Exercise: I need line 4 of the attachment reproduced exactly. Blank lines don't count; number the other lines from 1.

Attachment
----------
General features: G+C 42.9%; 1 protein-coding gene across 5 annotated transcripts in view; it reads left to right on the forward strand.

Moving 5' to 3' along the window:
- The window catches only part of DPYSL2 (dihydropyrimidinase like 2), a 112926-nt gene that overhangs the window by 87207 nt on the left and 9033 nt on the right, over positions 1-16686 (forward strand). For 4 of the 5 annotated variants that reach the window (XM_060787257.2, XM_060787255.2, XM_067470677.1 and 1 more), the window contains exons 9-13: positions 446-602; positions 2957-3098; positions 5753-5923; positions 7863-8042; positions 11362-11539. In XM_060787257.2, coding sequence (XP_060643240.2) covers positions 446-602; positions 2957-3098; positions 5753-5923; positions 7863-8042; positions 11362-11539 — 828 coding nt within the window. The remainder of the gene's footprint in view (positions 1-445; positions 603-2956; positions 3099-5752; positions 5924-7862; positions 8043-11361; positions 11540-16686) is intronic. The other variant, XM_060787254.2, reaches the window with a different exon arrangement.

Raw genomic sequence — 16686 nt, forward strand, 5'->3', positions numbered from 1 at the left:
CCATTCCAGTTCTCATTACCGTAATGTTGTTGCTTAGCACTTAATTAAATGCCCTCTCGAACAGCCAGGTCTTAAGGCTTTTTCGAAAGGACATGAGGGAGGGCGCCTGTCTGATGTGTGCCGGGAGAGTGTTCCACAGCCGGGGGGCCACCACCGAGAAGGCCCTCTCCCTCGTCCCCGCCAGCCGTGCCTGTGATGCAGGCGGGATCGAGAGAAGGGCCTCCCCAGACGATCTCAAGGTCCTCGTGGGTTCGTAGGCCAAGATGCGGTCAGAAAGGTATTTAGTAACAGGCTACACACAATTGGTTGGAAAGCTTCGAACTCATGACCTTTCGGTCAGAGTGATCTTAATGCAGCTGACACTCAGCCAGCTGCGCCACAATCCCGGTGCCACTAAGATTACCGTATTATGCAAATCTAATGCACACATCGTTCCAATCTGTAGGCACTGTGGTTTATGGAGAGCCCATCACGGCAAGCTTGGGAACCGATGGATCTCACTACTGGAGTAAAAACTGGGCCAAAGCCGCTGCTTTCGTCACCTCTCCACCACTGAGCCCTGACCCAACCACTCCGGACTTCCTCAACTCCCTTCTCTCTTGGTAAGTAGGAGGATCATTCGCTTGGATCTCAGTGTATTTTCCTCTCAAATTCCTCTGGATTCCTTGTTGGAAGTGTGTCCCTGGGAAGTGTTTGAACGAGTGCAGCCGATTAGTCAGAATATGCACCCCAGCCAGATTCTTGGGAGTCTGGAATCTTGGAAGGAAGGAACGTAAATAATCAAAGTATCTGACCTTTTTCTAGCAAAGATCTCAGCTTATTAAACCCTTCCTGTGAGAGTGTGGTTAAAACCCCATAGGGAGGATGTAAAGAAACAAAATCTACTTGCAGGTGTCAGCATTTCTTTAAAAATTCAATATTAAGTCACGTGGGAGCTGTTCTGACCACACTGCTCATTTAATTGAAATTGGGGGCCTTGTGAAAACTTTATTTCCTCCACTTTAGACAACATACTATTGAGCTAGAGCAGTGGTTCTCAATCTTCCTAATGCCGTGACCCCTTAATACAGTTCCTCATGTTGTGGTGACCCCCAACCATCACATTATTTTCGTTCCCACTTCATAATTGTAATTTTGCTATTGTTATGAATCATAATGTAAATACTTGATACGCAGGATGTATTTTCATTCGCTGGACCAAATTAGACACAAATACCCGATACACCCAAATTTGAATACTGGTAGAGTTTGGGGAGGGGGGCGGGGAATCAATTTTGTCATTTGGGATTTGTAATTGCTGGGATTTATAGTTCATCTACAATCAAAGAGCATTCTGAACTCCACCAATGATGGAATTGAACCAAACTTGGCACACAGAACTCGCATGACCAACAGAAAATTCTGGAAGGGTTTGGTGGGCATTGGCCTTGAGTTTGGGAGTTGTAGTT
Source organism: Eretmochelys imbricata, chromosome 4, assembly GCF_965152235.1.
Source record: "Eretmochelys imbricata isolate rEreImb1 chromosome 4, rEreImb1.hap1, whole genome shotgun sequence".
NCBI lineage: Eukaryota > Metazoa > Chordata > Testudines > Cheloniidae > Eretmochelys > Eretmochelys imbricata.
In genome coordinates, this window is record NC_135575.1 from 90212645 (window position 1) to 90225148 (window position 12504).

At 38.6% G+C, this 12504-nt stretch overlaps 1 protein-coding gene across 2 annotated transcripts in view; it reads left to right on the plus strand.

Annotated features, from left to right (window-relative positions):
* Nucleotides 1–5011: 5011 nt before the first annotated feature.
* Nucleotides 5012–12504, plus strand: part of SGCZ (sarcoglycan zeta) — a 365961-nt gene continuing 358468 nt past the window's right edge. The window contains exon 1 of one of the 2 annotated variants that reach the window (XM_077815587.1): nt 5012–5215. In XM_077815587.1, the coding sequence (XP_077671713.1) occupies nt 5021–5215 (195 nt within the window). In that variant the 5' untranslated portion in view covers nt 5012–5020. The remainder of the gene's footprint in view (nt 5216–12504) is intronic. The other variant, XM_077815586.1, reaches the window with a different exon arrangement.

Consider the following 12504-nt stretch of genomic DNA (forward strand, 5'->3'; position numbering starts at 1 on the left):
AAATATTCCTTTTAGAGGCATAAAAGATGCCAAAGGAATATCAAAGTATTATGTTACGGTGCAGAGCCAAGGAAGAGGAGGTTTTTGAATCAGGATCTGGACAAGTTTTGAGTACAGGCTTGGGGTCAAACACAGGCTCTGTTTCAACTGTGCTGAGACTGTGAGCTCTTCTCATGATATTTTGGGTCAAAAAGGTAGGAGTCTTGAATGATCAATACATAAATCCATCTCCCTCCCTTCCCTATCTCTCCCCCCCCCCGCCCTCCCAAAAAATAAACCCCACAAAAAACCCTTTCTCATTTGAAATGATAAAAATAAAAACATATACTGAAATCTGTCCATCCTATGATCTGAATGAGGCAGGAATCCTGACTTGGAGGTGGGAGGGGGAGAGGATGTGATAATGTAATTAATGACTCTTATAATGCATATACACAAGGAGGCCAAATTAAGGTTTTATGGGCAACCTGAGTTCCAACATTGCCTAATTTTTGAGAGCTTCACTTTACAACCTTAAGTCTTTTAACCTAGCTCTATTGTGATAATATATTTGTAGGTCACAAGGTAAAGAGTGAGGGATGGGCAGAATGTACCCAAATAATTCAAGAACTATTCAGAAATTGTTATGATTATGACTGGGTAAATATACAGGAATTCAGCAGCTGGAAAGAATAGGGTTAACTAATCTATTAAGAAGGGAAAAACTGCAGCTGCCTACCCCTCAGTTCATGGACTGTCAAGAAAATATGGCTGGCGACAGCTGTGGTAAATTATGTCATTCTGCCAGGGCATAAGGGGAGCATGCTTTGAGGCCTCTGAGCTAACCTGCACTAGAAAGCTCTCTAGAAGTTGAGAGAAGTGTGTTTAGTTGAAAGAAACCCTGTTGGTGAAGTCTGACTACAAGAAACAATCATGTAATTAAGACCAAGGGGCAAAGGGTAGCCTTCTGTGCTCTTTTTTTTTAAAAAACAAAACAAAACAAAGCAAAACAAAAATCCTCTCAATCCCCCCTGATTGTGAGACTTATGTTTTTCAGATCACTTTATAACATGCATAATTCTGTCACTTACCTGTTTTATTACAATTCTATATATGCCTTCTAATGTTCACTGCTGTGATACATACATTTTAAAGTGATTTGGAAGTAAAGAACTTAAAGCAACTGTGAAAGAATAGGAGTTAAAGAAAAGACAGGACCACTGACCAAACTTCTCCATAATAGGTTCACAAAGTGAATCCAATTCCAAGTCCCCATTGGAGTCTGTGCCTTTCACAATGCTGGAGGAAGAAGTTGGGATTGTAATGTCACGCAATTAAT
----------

Raw genomic sequence — 16686 nt, forward strand, 5'->3', positions numbered from 1 at the left: